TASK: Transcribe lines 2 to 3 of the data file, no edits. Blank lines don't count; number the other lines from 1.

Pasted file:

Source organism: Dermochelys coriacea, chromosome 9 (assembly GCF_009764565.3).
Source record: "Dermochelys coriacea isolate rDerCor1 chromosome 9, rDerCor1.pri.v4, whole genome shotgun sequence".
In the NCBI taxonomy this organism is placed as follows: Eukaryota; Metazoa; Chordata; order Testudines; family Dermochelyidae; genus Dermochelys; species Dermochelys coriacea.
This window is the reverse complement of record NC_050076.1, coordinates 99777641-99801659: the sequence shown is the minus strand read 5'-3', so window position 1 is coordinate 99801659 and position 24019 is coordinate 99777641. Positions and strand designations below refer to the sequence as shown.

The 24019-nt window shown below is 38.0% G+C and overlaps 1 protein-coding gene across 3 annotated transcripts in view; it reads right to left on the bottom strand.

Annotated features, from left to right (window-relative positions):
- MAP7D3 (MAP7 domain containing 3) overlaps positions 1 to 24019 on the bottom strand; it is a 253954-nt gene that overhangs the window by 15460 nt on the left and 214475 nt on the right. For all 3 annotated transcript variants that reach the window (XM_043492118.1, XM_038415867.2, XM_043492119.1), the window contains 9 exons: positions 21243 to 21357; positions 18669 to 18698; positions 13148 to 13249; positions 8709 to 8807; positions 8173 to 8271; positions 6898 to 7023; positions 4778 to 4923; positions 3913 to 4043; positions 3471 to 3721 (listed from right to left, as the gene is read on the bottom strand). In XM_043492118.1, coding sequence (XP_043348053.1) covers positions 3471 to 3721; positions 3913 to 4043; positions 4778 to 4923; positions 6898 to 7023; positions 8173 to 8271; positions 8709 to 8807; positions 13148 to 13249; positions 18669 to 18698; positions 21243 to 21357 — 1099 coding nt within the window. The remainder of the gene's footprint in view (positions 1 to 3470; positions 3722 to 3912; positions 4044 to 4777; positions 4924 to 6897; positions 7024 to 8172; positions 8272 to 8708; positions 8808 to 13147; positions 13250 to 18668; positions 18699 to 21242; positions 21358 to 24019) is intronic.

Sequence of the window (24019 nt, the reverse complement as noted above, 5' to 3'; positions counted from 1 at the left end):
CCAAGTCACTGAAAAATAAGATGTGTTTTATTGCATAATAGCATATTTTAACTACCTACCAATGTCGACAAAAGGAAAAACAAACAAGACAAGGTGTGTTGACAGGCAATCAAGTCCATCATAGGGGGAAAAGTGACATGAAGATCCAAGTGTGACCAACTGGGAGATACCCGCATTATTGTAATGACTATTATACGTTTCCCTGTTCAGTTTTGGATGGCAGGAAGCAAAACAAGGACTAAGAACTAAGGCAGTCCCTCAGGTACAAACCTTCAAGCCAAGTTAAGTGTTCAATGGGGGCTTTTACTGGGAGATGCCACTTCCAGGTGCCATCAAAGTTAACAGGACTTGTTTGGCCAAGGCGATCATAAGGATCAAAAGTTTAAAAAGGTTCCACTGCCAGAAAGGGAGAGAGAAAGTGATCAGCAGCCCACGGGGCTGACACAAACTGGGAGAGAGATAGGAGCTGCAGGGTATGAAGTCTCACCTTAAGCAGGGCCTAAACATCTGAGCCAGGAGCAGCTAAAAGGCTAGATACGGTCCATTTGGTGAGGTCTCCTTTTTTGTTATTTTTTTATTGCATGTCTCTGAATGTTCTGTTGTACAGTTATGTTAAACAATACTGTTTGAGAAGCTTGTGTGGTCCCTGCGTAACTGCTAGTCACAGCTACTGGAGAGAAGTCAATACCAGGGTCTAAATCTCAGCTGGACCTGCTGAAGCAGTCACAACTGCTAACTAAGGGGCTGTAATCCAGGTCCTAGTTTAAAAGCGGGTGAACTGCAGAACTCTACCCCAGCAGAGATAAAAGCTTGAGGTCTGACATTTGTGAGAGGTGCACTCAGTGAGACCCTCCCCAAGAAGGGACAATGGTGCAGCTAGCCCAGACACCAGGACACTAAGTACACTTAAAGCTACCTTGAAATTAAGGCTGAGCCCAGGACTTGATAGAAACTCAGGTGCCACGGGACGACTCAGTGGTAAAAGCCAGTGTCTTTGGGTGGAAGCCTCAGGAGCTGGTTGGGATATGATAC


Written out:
Source record: "Dermochelys coriacea isolate rDerCor1 chromosome 9, rDerCor1.pri.v4, whole genome shotgun sequence".
In the NCBI taxonomy this organism is placed as follows: Eukaryota; Metazoa; Chordata; order Testudines; family Dermochelyidae; genus Dermochelys; species Dermochelys coriacea.